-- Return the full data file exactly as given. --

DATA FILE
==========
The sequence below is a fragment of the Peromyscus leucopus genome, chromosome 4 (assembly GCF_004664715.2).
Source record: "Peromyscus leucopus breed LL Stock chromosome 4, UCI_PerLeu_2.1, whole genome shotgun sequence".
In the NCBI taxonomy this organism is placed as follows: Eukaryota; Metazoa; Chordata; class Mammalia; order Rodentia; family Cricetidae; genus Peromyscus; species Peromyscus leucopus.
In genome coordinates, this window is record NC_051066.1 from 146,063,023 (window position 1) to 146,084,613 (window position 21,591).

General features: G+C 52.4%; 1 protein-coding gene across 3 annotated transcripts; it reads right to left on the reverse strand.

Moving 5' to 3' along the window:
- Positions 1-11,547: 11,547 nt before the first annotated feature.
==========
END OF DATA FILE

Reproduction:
The sequence below is a fragment of the Peromyscus leucopus genome, chromosome 4 (assembly GCF_004664715.2).
Source record: "Peromyscus leucopus breed LL Stock chromosome 4, UCI_PerLeu_2.1, whole genome shotgun sequence".
In the NCBI taxonomy this organism is placed as follows: Eukaryota; Metazoa; Chordata; class Mammalia; order Rodentia; family Cricetidae; genus Peromyscus; species Peromyscus leucopus.
In genome coordinates, this window is record NC_051066.1 from 146,063,023 (window position 1) to 146,084,613 (window position 21,591).

General features: G+C 52.4%; 1 protein-coding gene across 3 annotated transcripts; it reads right to left on the reverse strand.

Moving 5' to 3' along the window:
- Positions 1-11,547: 11,547 nt before the first annotated feature.